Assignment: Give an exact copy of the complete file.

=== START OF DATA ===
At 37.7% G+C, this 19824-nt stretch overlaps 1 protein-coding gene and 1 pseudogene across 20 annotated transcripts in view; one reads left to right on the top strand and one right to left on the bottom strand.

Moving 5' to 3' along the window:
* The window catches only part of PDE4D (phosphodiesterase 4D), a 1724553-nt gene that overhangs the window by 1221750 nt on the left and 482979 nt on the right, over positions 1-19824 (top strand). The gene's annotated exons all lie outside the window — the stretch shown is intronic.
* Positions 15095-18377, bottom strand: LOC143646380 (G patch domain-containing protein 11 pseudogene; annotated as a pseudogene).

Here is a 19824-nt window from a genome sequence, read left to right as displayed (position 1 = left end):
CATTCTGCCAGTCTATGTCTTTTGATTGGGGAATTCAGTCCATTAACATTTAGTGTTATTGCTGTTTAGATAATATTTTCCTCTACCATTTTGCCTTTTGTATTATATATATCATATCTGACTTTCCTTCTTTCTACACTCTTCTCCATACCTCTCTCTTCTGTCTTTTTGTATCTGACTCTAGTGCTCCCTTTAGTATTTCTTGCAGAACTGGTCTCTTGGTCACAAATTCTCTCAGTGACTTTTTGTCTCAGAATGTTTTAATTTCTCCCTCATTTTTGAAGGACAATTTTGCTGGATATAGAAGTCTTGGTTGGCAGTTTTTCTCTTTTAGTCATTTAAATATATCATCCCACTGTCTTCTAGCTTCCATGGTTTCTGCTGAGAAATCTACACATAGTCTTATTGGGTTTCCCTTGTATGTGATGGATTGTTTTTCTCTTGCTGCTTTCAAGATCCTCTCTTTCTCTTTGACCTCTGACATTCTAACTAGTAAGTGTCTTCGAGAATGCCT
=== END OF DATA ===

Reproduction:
At 37.7% G+C, this 19824-nt stretch overlaps 1 protein-coding gene and 1 pseudogene across 20 annotated transcripts in view; one reads left to right on the top strand and one right to left on the bottom strand.

Moving 5' to 3' along the window:
* The window catches only part of PDE4D (phosphodiesterase 4D), a 1724553-nt gene that overhangs the window by 1221750 nt on the left and 482979 nt on the right, over positions 1-19824 (top strand). The gene's annotated exons all lie outside the window — the stretch shown is intronic.
* Positions 15095-18377, bottom strand: LOC143646380 (G patch domain-containing protein 11 pseudogene; annotated as a pseudogene).

Here is a 19824-nt window from a genome sequence, read left to right as displayed (position 1 = left end):
CATTCTGCCAGTCTATGTCTTTTGATTGGGGAATTCAGTCCATTAACATTTAGTGTTATTGCTGTTTAGATAATATTTTCCTCTACCATTTTGCCTTTTGTATTATATATATCATATCTGACTTTCCTTCTTTCTACACTCTTCTCCATACCTCTCTCTTCTGTCTTTTTGTATCTGACTCTAGTGCTCCCTTTAGTATTTCTTGCAGAACTGGTCTCTTGGTCACAAATTCTCTCAGTGACTTTTTGTCTCAGAATGTTTTAATTTCTCCCTCATTTTTGAAGGACAATTTTGCTGGATATAGAAGTCTTGGTTGGCAGTTTTTCTCTTTTAGTCATTTAAATATATCATCCCACTGTCTTCTAGCTTCCATGGTTTCTGCTGAGAAATCTACACATAGTCTTATTGGGTTTCCCTTGTATGTGATGGATTGTTTTTCTCTTGCTGCTTTCAAGATCCTCTCTTTCTCTTTGACCTCTGACATTCTAACTAGTAAGTGTCTTCGAGAATGCCT